Get More From Your Webinars with ReadyTalk for Microsoft Dynamics

If you do webinars and use Microsoft Dynamics – we can save you a ton of time!

Increase productivity and provide visibility into key activities with ReadyTalk for Microsoft Dynamics – our fully-featured and reliable conferencing services that integrate seamlessly with Microsoft Dynamics.

Marketing: Get More From Your Webinars

You know how important it is for webinars to go off without a hitch.  You’ve invested far too much time and money in planning and promotion to let technology get in the way of your message.  With ReadyTalk, you can host flawless webinars for up to 3,000 participants with crystal-clear audio, no downloads and superior customer support.

It’s time consuming and tedious to get data from webinars into Microsoft Dynamics, you are probably also worried about data accuracy and maximizing your webinar investment by quickly creating immediate and actionable data for sales.



  • Save time and skip the tedious manual processes of moving webinar data between ReadyTalk’s webinar platform and Microsoft Dynamics. Pre-, in- and and post-webinar data is automatically synced from ReadyTalk to Dynamics on an hourly basis.
  • Drive timely sales follow-up after the webinar for higher lead conversion and better program ROI
  • Data is actionable – connect your webinar to a campaign within Microsoft Dynamics to easily segment contacts based on various types of webinar activity
  • Personalized service and support from our Integration Support Team for setup and ongoing questions


At the event conclusion, Microsoft Dynamics syncs with ReadyTalk to record registration and attendance status, chat Q&A data, poll and survey responses, avoiding the manual task of moving webinar data between platforms. Microsoft Dynamics queries ReadyTalk immediately after the event so the data can be used to drive post-event activities such as lead scoring, nurturing, and follow-up.

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Invisible interfaces and big honking headsets: SxSW 2016 wrap-up

If this year’s annual South by Southwest conference is any indication, we will develop even closer relationships with our devices. They’ll both adapt to help us to conduct our work, and allow us to be more immersed and engaged with experiences to which we wouldn’t otherwise be exposed.

Improvements in voice recognition, natural language processing and artificial intelligence are dramatically improving our ability to work with computers in a more ‘natural’ way; rather than typing on a screen to open an app and perform an action, we will be able to make natural requests that can be interpreted and acted upon. These intelligent agents will have an awareness of context to provide better responses, and then apply machine learning based on feedback to better predict your future needs and expectations, to better serve you over time. Menial or draining tasks can be automated. This will reduce our cognitive load so we can focus on more impactful, creative or enjoyable activities.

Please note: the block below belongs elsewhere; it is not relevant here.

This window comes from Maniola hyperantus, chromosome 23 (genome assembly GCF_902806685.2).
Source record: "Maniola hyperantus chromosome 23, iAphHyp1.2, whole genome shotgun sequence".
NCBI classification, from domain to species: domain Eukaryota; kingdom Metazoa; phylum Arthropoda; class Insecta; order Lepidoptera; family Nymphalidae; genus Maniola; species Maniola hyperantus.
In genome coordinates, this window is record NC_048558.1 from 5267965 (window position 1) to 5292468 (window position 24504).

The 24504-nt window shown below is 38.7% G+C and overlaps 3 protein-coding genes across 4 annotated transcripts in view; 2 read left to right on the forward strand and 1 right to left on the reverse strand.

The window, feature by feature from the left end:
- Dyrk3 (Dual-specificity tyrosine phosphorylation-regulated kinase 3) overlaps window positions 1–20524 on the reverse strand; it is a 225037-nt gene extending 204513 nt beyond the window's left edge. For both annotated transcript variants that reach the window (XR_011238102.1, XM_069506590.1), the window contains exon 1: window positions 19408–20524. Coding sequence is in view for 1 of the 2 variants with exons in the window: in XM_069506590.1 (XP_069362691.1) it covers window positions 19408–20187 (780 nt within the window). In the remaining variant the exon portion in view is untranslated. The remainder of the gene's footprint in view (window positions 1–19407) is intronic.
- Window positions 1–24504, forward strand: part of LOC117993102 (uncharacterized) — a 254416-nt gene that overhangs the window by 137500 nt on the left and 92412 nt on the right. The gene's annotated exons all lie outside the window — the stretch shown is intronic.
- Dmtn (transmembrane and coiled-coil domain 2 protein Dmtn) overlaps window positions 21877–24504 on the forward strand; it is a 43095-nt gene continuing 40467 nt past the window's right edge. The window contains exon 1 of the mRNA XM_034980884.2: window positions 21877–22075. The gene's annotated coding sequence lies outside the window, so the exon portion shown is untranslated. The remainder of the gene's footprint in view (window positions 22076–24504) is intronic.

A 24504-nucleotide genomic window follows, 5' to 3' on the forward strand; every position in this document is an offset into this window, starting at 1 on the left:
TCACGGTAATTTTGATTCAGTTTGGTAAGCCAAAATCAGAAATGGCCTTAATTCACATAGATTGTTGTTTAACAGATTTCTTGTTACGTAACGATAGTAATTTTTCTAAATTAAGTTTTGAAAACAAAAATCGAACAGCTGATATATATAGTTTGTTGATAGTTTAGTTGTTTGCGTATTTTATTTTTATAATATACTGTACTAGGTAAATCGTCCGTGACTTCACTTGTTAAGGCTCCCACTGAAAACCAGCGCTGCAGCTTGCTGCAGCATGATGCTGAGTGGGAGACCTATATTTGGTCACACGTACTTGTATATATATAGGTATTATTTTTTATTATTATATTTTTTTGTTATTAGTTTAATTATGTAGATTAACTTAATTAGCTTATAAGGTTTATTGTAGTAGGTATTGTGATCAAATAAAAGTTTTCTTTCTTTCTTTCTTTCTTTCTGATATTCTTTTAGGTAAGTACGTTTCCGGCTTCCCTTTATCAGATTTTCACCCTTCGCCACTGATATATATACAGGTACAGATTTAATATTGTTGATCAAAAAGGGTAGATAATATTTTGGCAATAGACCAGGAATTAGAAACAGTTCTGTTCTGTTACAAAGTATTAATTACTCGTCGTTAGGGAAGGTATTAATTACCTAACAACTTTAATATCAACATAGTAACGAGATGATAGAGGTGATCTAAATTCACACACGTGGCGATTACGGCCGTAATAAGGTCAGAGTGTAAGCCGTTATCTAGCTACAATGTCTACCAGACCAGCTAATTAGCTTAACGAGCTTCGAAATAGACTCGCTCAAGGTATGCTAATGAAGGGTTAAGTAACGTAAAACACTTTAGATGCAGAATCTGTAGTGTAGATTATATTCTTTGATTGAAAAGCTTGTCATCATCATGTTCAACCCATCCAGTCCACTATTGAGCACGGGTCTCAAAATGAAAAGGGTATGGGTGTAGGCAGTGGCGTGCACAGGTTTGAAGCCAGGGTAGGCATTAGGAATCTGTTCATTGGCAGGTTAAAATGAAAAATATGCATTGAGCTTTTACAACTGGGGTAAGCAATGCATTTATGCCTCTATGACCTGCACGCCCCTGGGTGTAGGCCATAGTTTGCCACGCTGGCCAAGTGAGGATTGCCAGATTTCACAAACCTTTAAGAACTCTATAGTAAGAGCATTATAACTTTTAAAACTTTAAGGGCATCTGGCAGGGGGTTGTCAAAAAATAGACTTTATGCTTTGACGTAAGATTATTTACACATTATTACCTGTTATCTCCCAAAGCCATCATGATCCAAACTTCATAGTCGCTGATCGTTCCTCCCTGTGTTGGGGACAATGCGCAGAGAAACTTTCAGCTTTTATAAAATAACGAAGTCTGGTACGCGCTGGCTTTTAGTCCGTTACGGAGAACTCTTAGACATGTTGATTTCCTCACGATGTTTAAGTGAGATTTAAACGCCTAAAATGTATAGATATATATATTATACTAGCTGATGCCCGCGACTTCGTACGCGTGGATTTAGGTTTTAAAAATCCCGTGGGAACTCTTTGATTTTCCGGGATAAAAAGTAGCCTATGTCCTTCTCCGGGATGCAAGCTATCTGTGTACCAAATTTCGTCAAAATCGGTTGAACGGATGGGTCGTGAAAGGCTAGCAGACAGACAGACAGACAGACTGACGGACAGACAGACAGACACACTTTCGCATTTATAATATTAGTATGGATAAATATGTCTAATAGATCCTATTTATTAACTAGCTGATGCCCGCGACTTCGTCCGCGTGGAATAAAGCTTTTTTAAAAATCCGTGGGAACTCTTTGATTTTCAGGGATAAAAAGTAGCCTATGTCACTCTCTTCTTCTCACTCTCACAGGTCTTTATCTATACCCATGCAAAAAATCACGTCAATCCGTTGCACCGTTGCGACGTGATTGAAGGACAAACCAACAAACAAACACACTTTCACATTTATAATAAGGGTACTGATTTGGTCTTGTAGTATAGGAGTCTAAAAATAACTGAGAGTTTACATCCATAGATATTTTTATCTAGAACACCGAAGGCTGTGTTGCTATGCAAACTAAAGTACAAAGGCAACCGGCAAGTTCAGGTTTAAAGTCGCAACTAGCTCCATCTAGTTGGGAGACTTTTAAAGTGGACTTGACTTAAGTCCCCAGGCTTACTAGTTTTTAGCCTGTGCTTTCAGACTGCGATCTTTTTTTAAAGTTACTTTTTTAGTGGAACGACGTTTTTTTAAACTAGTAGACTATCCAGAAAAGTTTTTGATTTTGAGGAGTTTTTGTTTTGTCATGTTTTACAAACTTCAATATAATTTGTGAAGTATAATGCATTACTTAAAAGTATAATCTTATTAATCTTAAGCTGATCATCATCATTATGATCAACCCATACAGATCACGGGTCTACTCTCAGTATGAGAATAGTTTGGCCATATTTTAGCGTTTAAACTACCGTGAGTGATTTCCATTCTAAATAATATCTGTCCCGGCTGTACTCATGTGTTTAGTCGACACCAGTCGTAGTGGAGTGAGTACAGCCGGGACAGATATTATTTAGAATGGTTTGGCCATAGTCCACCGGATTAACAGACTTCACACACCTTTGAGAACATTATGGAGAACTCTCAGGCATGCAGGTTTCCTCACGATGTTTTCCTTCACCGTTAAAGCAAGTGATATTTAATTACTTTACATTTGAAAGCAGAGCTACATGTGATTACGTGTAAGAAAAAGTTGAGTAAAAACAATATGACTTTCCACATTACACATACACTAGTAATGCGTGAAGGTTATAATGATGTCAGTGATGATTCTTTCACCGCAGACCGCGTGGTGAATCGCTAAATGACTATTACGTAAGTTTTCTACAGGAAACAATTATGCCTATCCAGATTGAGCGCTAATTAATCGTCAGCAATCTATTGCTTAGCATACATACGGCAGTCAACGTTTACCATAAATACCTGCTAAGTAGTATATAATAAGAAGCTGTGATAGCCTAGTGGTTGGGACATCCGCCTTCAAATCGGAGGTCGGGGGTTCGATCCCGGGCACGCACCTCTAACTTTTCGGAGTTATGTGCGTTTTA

As we become more effective in our work activities, our time will shift to allow for more rich, creative experiences. Virtual reality will allow us to become more fully immersed in a world outside our immediate environment. Much more than just an evolution of the existing film medium, virtual, augmented and mixed reality experiences shift how actively we engage with information that’s being presented to us. Spherical experiences (from a 360degree camera, for example) give us the opportunity to focus on what is happening all around us, and volumetric experiences allow us to even more actively move about and interact with the space around us. By engaging more than just the the 2D space in front of us, virtual reality has the capacity to hijack our senses in a profound way, which opens up the potential to actually change individuals perceptions and experiences.

SxSW is itself an overwhelming, life-changing experience. Over the course of a week, I attended sessions ranging from “Will AI Augment or Destroy Humanity?” and “Autonomous Cars Will Make Us Better Humans” to “Crowdsourcing the Hyperloop” to “New Advertising Models for Virtual Reality” and “Augmented Reality Without the Rose-Colored Glasses.” With an impressive line of speakers from SRI, Google X and Stanford University, there was plenty of excitement and expertise to tap into.

But as anyone who has attended will tell you, there is much to be learned outside of the thousands of scheduled presentations. IBM had an impressive showing outside the formal program, with their IBM Design Hive and IBM Cognitive Studio experiences. Chef Watson was the guest of honor, serving up cocktails and beer predictions via #cognitivecooking



With a few simple questions…


…IBM Watson was 100% confident I’d like this oatmeal stout. He was right!

The IBM sponsored spaces were playgrounds for human creativity, which then were fed back into IBM Watson to learn from. The space also offered a virtual reality cycling experience (I was sitting next to Dave Haase as he was doing an interview on how he applied analytics to improve his cycling time!)

Oh and the virtual reality! 

2016 saw the introduction of a new track to the conference, VR/AR. This was an additional three days during which the fourth floor of the Hilton became a showcase for filmmakers and vendors to show off their work. This was in addition to a dozen or more Augmented reality or virtual reality events and talks doing on during the regular programming. Just a few of the experiences: